Advice from behind the bar

 

We ask four South Florida bartenders how to be a savvy drinker during these tough economic times.

Bartenders
From top right: Andrew Castelli, Oceanaire; Monica Fortich, Coyotes; Cary Castille, Purdy Lounge; Kelley Marchette, Bleau Bar
 

By Kyle Teal

Sacrifice is necessary in the midst of economic tumult but for some, giving up booze is crossing the line. Drowning one’s sorrow sounds more appealing the more one drowns in debt, but that appeal can sour once a work-weary patron gets the check.

What does it take to get a discount on a martini, despite an increasingly thin wallet? It could take as much as an easy smile and a quick conversation with the bartender as long as you don’t give away your desperation. Treat bartenders with respect and you’re more likely to hear about the special deals or be pleasantly surprised when you get the bill. Some of these local bartenders helped us shine a light on the secret to drinking right despite a tight budget, and how to tell if you’ve walked into the wrong watering hole – one that could leave a hole in your pocket.

The bartenders:

Monica Fortich, 33, has been tending bar for 11 years. You can find her behind downtown Hollywood’s Coyotes Bar.

Kelley Marchette, 23, works at the Fontainebleau’s Bleau Bar in the hotel lobby. She’s been a bartender for six years.

Cary Castille, 27, has worked at the Purdy Lounge on Miami Beach for more than seven years.

Andrew Castelli, 29, has worked in hospitality for 15 years and has tended bar at the Oceanaire in Mary Brickell Village since it opened in January 2007.

Define a bartender’s dream patron?
Andrew:
Six-foot-one, blonde hair [laughs]. You know, I like when people come in and they’re happy to be there. When you’re at the bar, you’re somewhat trapped with these people. Your job is to entertain and be charismatic. When people are happy to be there and be out of work, it makes everything easier. Honestly, your dream customer isn’t based on how much they spend; it’s really about how often they come. Having the repeat business is what’s going to pay your rent month in and month out.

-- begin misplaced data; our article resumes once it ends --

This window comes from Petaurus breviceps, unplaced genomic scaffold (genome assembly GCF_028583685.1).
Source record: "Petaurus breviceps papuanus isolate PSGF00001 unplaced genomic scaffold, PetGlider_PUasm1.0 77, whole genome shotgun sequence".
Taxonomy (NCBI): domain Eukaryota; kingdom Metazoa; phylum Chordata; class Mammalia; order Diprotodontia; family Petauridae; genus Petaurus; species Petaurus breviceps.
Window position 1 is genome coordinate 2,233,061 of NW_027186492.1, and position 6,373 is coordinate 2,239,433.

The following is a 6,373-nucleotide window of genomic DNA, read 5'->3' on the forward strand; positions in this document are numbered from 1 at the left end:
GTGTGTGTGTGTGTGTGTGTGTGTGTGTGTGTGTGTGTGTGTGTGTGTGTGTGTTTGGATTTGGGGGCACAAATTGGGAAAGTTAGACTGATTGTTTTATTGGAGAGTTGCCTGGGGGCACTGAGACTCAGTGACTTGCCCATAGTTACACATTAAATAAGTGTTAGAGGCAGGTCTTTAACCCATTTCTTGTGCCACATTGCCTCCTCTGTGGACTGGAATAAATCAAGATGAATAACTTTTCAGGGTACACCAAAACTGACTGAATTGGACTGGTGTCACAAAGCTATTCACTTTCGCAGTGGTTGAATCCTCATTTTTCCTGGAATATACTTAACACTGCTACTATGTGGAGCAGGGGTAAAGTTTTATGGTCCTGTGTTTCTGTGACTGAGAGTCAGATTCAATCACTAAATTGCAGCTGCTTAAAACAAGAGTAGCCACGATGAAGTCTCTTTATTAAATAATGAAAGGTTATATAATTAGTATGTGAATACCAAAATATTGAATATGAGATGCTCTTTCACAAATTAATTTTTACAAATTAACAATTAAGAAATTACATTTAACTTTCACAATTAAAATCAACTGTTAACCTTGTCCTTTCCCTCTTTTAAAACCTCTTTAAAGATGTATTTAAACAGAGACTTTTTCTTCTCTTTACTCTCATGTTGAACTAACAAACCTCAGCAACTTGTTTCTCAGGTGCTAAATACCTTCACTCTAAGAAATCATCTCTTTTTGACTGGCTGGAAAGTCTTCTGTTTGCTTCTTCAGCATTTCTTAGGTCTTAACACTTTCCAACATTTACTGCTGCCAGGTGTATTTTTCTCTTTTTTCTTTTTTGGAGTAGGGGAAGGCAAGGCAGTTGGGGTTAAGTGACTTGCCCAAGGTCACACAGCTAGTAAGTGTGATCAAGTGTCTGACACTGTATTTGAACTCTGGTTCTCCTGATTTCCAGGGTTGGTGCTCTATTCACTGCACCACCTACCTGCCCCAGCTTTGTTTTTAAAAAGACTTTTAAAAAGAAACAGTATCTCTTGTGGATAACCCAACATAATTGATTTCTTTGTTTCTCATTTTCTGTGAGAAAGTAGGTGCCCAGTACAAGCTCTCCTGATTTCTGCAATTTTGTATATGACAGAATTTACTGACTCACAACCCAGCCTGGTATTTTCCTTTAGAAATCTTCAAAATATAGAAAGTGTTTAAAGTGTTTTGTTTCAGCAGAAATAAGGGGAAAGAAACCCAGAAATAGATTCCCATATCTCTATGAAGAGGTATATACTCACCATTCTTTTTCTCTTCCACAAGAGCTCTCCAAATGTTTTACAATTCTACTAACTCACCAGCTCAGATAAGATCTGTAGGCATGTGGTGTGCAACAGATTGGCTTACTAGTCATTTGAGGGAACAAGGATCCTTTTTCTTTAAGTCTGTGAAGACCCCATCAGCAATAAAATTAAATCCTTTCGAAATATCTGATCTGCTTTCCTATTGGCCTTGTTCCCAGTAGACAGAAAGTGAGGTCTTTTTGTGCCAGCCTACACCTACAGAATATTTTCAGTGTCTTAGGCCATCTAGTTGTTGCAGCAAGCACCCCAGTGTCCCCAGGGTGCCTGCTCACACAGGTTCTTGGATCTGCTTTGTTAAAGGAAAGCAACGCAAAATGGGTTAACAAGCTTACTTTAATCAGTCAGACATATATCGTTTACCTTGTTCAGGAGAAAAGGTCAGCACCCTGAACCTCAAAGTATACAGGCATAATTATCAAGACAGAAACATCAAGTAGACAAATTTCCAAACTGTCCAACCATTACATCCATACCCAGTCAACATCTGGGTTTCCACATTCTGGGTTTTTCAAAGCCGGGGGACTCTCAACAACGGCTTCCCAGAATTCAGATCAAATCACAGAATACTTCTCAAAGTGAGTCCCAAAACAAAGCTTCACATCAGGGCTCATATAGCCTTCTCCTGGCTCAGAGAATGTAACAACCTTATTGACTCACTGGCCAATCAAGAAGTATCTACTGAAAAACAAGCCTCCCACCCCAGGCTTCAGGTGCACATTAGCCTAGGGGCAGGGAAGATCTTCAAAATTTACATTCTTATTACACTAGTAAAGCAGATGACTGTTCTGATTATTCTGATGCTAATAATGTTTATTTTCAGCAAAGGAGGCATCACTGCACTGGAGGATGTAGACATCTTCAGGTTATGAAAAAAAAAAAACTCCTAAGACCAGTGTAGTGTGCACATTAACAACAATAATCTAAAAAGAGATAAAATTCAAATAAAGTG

Cary: Well, let’s start with the girls. Girls… usually…. ummmmm… I just woke up…
Kyle: It’s no problem.
Cary: Girls who come in and they’re fun, and they want to talk. For the guys: big tippers. There are always big tippers in [Purdy Lounge]. The local crowd is phenomenal.  We get a lot of people from Hialeah and Kendall. They travel to come see us, because we’re on Miami Beach and we never have a cover. We always have good music – DJs playing as well.
Kelley: I just really like people with a lot of personality and quick wit. But it is pretty rewarding when someone comes in with a bad attitude and you totally turn it around. I guarantee, by the time they leave, they’ll be smiling. A smile is contagious.

How about a bartender’s worst nightmare.
Monica:
The jealous girls. For some reason, they think that you want their boyfriends. I treat people the way I would like to be treated when I go out. Some of these girls get the wrong impression and they get jealous. The perverts are also bad – the ones who sit at the bar and stare at you all night. And even worse: the people who are already too drunk.
Kyle: Be honest. Do you really want the jealous ladies’ boyfriends?
Monica: No, not all. I have a rule where I try not to get involved with anybody who comes to my bar because in the long run it messes up your tips and that’s something you don’t want.
Kelley: People who feel entitled. Or are just really rude to everyone around them. I can spot ‘em. And – I don’t know if I should say this…
Kyle: You should.
Kelley: Guys who have a conversation with just my lower half. It’s just not good.
Cary: People who order drinks and they have no cash on them. If they don’t have any money and it’s expensive then I say, ‘Dude, sorry but I can’t give you this.’ If it’s just a beer, I say, ‘Dude, don’t worry about it; go for it.’ I buy people beers all of the time.
Andrew:  I’ve had to make 20 mojitos and you can get a pretty sore arm with that. People love it. We’re in Miami, but sometimes when you get so many piled on at once you can get real behind. When people walk in already drunker than they should be and you’re already uncomfortable giving them a drink, that’s a nightmare. Because you’re liable – we’re liable if they get in a car, were liable 100 ways from Tuesday.

What does it take to charm a bartender into giving a free drink?
Monica:
Some places you’re not allowed to, but at most places you can give a customer what we call a buyback. If you’re a good customer who’s nice, tips well, gives a good conversation and vibe, you might get a buyback.
Cary: I’m asked that constantly. I’ll have people come up to me and just full on try to get a free drink out of me every single night. It’s awesome. If you talk to people and you’re nice, you’ll get a free drink.
Kelley: They’re pretty strict on giving stuff away [at the Bleau Bar]. But, somebody who might have been having a bad day might get a free drink. A couple who just got engaged – that’s always fun. A woman who just had a baby and this is her first time out of the house; she deserves a cocktail. That’s for sure.

What’s the wrong way to try to get a free drink?
Kelley:
Don’t ask for one. I don’t like when somebody throws $20 on the bar and says, ‘I’ll take good care of you if you take good care of me,’ or ‘can I have three drinks?’ implying that the $20 will take care of three drinks. And I don’t know who you are.